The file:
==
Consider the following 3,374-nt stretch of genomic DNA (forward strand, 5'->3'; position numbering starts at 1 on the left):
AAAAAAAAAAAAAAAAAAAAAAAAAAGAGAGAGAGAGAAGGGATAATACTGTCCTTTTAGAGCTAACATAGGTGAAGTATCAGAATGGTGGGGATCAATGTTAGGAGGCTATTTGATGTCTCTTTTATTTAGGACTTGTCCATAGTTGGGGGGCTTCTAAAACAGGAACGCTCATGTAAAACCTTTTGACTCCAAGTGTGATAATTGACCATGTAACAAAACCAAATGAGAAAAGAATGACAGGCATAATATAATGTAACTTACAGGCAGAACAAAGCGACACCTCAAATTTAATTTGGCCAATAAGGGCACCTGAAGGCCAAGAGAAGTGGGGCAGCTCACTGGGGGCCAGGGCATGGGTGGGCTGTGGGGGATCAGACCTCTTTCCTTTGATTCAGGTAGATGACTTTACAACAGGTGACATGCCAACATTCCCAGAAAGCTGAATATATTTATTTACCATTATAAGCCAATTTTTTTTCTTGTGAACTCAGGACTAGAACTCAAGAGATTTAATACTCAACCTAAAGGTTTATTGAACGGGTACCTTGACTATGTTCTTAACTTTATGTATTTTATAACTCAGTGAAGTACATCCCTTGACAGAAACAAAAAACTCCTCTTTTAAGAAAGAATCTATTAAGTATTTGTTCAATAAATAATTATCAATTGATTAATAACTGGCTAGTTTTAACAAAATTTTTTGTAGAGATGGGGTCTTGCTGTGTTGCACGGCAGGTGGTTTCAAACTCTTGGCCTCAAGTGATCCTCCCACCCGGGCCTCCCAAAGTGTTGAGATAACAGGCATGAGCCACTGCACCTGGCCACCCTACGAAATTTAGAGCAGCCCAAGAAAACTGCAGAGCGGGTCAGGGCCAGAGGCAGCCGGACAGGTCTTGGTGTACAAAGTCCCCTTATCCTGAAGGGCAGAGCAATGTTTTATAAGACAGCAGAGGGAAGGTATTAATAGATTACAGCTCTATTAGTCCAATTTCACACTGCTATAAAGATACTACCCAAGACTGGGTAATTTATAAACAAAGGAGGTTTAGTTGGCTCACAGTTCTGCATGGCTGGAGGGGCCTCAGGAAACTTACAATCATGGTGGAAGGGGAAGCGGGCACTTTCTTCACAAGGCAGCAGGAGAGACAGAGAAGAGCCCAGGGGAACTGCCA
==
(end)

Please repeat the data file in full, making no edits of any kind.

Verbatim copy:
Consider the following 3,374-nt stretch of genomic DNA (forward strand, 5'->3'; position numbering starts at 1 on the left):
AAAAAAAAAAAAAAAAAAAAAAAAAAGAGAGAGAGAGAAGGGATAATACTGTCCTTTTAGAGCTAACATAGGTGAAGTATCAGAATGGTGGGGATCAATGTTAGGAGGCTATTTGATGTCTCTTTTATTTAGGACTTGTCCATAGTTGGGGGGCTTCTAAAACAGGAACGCTCATGTAAAACCTTTTGACTCCAAGTGTGATAATTGACCATGTAACAAAACCAAATGAGAAAAGAATGACAGGCATAATATAATGTAACTTACAGGCAGAACAAAGCGACACCTCAAATTTAATTTGGCCAATAAGGGCACCTGAAGGCCAAGAGAAGTGGGGCAGCTCACTGGGGGCCAGGGCATGGGTGGGCTGTGGGGGATCAGACCTCTTTCCTTTGATTCAGGTAGATGACTTTACAACAGGTGACATGCCAACATTCCCAGAAAGCTGAATATATTTATTTACCATTATAAGCCAATTTTTTTTCTTGTGAACTCAGGACTAGAACTCAAGAGATTTAATACTCAACCTAAAGGTTTATTGAACGGGTACCTTGACTATGTTCTTAACTTTATGTATTTTATAACTCAGTGAAGTACATCCCTTGACAGAAACAAAAAACTCCTCTTTTAAGAAAGAATCTATTAAGTATTTGTTCAATAAATAATTATCAATTGATTAATAACTGGCTAGTTTTAACAAAATTTTTTGTAGAGATGGGGTCTTGCTGTGTTGCACGGCAGGTGGTTTCAAACTCTTGGCCTCAAGTGATCCTCCCACCCGGGCCTCCCAAAGTGTTGAGATAACAGGCATGAGCCACTGCACCTGGCCACCCTACGAAATTTAGAGCAGCCCAAGAAAACTGCAGAGCGGGTCAGGGCCAGAGGCAGCCGGACAGGTCTTGGTGTACAAAGTCCCCTTATCCTGAAGGGCAGAGCAATGTTTTATAAGACAGCAGAGGGAAGGTATTAATAGATTACAGCTCTATTAGTCCAATTTCACACTGCTATAAAGATACTACCCAAGACTGGGTAATTTATAAACAAAGGAGGTTTAGTTGGCTCACAGTTCTGCATGGCTGGAGGGGCCTCAGGAAACTTACAATCATGGTGGAAGGGGAAGCGGGCACTTTCTTCACAAGGCAGCAGGAGAGACAGAGAAGAGCCCAGGGGAACTGCCA